11. #31
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    Mar. 10, 2007
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    The gun I would grab is a 12 gauge-our bear gun. It makes a wicked noise when you pump one into the chamber. We have it loaded for grizzly bear always-slug/shot/slug/shot. It would probably destroy the room let alone the intruder.

    I would make dang sure that intruder meant me&mine bodily harm before I shot it. I wouldn't shoot a punk that was stealing my tv.

    And it's all academic anyway since I have a 5 dog alarm system that makes it intimidating to come on the property and impossible to be sneaky about it.



  12. #32
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    Jun. 4, 2002
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    Quote Originally Posted by McGurk View Post

    I prefer a shotgun for home defense. I'm not a very good pistol shot, and practice doesn't seem to help enough to make an effective difference. I also think it takes aptitude and regular practice to be an effective pistol shot, especially in a panic situation.

    ETA: If my answer to the OP's question wasn't clear from the above, if I shoot a shotgun inside the house, I am, de facto, shooting to kill. There's no shooting to wound with a 12 gauge in an enclosed place. There's not much aiming either, which is why it's my preference.
    My handgun, the Taurus Judge (.45) also shoots a 410 shotgun round. Best of both worlds and while the scatter will not be as big as your shotgun, it's a lot more forgiving than a bullet for your aim being off a bit. Some shotguns are a lot for a woman to handle also and kick very badly.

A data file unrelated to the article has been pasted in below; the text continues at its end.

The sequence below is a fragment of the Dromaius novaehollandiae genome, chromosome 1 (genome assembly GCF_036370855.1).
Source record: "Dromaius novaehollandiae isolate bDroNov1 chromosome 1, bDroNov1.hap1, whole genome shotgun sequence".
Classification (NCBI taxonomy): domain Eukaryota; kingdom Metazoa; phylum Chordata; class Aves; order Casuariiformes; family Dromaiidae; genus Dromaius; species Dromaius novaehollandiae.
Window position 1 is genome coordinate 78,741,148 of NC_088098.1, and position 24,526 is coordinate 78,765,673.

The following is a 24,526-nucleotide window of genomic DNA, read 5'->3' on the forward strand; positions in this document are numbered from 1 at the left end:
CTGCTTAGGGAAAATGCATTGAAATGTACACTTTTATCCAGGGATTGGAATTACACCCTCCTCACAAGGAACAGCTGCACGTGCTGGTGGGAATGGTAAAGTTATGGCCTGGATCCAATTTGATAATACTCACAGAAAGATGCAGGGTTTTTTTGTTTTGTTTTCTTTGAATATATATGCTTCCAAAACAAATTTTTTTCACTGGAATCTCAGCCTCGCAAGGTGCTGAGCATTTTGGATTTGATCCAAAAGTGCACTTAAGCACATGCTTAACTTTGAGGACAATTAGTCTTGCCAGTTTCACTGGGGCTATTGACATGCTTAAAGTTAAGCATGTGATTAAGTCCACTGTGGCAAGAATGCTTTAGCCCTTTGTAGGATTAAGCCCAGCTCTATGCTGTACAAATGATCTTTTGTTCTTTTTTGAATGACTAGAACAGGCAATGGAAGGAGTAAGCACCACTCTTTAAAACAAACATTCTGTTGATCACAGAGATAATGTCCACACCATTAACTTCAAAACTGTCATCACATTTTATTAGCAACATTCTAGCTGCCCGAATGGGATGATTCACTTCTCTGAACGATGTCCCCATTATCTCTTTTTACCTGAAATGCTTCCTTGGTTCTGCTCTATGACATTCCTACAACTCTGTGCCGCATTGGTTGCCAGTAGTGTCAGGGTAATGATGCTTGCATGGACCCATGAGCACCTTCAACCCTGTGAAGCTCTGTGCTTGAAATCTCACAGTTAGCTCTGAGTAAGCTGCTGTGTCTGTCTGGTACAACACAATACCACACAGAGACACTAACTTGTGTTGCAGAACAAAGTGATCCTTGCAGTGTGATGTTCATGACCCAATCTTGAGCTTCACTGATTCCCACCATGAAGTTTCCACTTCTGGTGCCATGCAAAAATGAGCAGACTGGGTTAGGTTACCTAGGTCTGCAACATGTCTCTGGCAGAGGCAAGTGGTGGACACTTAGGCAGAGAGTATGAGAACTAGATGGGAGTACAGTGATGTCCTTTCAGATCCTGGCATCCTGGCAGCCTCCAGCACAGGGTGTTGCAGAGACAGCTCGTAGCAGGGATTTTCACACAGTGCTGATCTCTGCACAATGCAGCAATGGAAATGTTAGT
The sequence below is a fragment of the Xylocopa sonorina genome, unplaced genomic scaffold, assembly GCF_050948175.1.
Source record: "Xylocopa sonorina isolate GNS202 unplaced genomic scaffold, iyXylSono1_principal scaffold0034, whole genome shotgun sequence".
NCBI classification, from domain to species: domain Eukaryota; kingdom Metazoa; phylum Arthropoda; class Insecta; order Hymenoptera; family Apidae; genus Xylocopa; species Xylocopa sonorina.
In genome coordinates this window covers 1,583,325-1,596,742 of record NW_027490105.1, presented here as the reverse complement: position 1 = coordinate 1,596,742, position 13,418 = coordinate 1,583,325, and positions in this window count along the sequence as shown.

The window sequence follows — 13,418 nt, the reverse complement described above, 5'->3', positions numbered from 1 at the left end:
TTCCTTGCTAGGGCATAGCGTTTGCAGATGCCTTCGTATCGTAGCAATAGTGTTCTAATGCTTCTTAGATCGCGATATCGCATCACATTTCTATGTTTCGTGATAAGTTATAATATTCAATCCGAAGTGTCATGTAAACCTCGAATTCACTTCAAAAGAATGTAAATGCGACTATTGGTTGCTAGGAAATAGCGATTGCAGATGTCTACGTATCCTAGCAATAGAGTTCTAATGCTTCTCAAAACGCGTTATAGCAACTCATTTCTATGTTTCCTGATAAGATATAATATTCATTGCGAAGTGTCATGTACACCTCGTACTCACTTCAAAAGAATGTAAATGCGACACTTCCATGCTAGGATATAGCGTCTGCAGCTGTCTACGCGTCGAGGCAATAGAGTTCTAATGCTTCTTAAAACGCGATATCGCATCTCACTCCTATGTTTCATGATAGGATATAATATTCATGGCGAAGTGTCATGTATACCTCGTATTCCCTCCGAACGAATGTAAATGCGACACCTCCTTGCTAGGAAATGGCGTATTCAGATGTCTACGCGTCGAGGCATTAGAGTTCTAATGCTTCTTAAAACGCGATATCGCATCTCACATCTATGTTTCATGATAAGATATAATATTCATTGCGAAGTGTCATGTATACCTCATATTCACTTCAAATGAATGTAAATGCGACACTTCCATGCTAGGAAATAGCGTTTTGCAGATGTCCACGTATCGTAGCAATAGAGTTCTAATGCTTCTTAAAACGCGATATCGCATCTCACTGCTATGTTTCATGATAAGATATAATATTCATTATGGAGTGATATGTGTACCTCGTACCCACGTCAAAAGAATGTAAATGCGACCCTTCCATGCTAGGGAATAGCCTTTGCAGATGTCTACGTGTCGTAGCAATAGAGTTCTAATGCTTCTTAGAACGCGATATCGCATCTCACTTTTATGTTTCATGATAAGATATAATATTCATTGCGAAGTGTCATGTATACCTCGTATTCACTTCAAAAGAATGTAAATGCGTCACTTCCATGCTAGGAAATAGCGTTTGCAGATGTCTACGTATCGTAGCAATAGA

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  13. #33
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    Jul. 31, 2007
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    For you walk-the-walk self-defense types. Have you actually checked out state law or precedents that let you know if you might have to pay the price with some jail time?

    I ask because I agree with you: If I have a gun for self-defense, I should be prepared to shoot to kill. It seems a practical and moral obligation of owning a weapon that can kill.

    But I'd hate to find myself in jail because I failed to investigate that part of it.
    The armchair saddler
    Politically Pro-Cat


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  14. #34
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    Sep. 16, 1999
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    Quote Originally Posted by 2ndyrgal View Post
    Do I believe the average citizen, or most hunters need an automatic weapon? No. If I can kill something with one shot, so can you. Practice.
    Keep in mind that the "average citizen" CANNOT own an automatic weapon. They haven't been able to for a LONG time.
    ************
    "Of course it's hard. It's supposed to be hard. It's the Hard that makes it great."

    "Get up... Get out... Get Drunk. Repeat as needed." -- Spike


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  15. #35
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    Sep. 16, 1999
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    Quote Originally Posted by AbbieS View Post
    But I agree that automatic weapons are not needed by the average person, especially in a protection or game hunting scenario. They are intimidating sure, but a lot heavier, and harder to handle (and therefore less reliable) when you need protection asap.
    1) see previous post. Automatic weapons are NOT available to the average citizen.

    2) where are you getting your information that they are heavier and harder to handle? Biden? LOL
    ************
    "Of course it's hard. It's supposed to be hard. It's the Hard that makes it great."

    "Get up... Get out... Get Drunk. Repeat as needed." -- Spike


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  16. #36
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    Oct. 16, 2008
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    Quote Originally Posted by mvp View Post
    For you walk-the-walk self-defense types. Have you actually checked out state law or precedents that let you know if you might have to pay the price with some jail time?

    I ask because I agree with you: If I have a gun for self-defense, I should be prepared to shoot to kill. It seems a practical and moral obligation of owning a weapon that can kill.